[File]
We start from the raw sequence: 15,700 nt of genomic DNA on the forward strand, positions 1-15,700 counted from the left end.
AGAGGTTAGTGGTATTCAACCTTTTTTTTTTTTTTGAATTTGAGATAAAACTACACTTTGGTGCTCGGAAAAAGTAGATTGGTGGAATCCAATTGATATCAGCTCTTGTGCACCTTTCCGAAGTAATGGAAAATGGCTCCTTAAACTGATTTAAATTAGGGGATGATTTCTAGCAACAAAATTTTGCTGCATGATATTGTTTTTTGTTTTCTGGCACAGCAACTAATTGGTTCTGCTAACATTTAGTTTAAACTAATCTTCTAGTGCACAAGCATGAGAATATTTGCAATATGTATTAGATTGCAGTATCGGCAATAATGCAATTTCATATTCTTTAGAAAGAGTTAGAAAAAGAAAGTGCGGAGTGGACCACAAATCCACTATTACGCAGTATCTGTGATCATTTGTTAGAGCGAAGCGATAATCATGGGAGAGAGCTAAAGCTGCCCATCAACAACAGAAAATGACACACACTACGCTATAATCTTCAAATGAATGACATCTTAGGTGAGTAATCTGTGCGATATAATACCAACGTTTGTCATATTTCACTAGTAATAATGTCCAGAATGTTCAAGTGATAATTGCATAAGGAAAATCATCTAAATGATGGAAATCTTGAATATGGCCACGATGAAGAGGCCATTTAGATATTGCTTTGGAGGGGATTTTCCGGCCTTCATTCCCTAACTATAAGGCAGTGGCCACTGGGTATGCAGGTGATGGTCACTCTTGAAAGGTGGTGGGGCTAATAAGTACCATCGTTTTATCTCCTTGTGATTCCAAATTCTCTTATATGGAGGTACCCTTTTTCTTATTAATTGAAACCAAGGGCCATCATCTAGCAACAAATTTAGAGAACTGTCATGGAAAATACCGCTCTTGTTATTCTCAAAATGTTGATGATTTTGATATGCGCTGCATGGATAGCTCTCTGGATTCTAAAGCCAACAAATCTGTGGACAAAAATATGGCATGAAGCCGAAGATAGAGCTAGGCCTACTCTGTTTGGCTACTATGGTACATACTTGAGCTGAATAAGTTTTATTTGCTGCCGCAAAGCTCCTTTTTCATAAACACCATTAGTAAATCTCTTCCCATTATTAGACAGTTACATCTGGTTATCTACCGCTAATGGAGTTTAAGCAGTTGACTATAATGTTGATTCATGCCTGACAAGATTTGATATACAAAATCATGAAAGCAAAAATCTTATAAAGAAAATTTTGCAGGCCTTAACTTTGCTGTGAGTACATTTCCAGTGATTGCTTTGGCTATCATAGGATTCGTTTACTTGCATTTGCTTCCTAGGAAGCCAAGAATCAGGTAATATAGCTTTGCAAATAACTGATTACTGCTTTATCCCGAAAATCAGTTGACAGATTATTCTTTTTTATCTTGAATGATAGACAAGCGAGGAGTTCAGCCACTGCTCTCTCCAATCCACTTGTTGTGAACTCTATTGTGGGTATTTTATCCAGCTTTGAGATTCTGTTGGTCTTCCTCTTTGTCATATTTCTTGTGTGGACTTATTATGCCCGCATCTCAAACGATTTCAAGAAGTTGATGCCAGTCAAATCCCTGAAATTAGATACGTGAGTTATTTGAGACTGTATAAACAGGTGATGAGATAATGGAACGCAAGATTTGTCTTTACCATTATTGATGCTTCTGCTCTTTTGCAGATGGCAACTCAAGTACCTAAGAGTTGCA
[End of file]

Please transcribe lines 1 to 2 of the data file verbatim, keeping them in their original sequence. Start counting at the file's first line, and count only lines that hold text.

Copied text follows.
We start from the raw sequence: 15,700 nt of genomic DNA on the forward strand, positions 1-15,700 counted from the left end.
AGAGGTTAGTGGTATTCAACCTTTTTTTTTTTTTTGAATTTGAGATAAAACTACACTTTGGTGCTCGGAAAAAGTAGATTGGTGGAATCCAATTGATATCAGCTCTTGTGCACCTTTCCGAAGTAATGGAAAATGGCTCCTTAAACTGATTTAAATTAGGGGATGATTTCTAGCAACAAAATTTTGCTGCATGATATTGTTTTTTGTTTTCTGGCACAGCAACTAATTGGTTCTGCTAACATTTAGTTTAAACTAATCTTCTAGTGCACAAGCATGAGAATATTTGCAATATGTATTAGATTGCAGTATCGGCAATAATGCAATTTCATATTCTTTAGAAAGAGTTAGAAAAAGAAAGTGCGGAGTGGACCACAAATCCACTATTACGCAGTATCTGTGATCATTTGTTAGAGCGAAGCGATAATCATGGGAGAGAGCTAAAGCTGCCCATCAACAACAGAAAATGACACACACTACGCTATAATCTTCAAATGAATGACATCTTAGGTGAGTAATCTGTGCGATATAATACCAACGTTTGTCATATTTCACTAGTAATAATGTCCAGAATGTTCAAGTGATAATTGCATAAGGAAAATCATCTAAATGATGGAAATCTTGAATATGGCCACGATGAAGAGGCCATTTAGATATTGCTTTGGAGGGGATTTTCCGGCCTTCATTCCCTAACTATAAGGCAGTGGCCACTGGGTATGCAGGTGATGGTCACTCTTGAAAGGTGGTGGGGCTAATAAGTACCATCGTTTTATCTCCTTGTGATTCCAAATTCTCTTATATGGAGGTACCCTTTTTCTTATTAATTGAAACCAAGGGCCATCATCTAGCAACAAATTTAGAGAACTGTCATGGAAAATACCGCTCTTGTTATTCTCAAAATGTTGATGATTTTGATATGCGCTGCATGGATAGCTCTCTGGATTCTAAAGCCAACAAATCTGTGGACAAAAATATGGCATGAAGCCGAAGATAGAGCTAGGCCTACTCTGTTTGGCTACTATGGTACATACTTGAGCTGAATAAGTTTTATTTGCTGCCGCAAAGCTCCTTTTTCATAAACACCATTAGTAAATCTCTTCCCATTATTAGACAGTTACATCTGGTTATCTACCGCTAATGGAGTTTAAGCAGTTGACTATAATGTTGATTCATGCCTGACAAGATTTGATATACAAAATCATGAAAGCAAAAATCTTATAAAGAAAATTTTGCAGGCCTTAACTTTGCTGTGAGTACATTTCCAGTGATTGCTTTGGCTATCATAGGATTCGTTTACTTGCATTTGCTTCCTAGGAAGCCAAGAATCAGGTAATATAGCTTTGCAAATAACTGATTACTGCTTTATCCCGAAAATCAGTTGACAGATTATTCTTTTTTATCTTGAATGATAGACAAGCGAGGAGTTCAGCCACTGCTCTCTCCAATCCACTTGTTGTGAACTCTATTGTGGGTATTTTATCCAGCTTTGAGATTCTGTTGGTCTTCCTCTTTGTCATATTTCTTGTGTGGACTTATTATGCCCGCATCTCAAACGATTTCAAGAAGTTGATGCCAGTCAAATCCCTGAAATTAGATACGTGAGTTATTTGAGACTGTATAAACAGGTGATGAGATAATGGAACGCAAGATTTGTCTTTACCATTATTGATGCTTCTGCTCTTTTGCAGATGGCAACTCAAGTACCTAAGAGTTGCA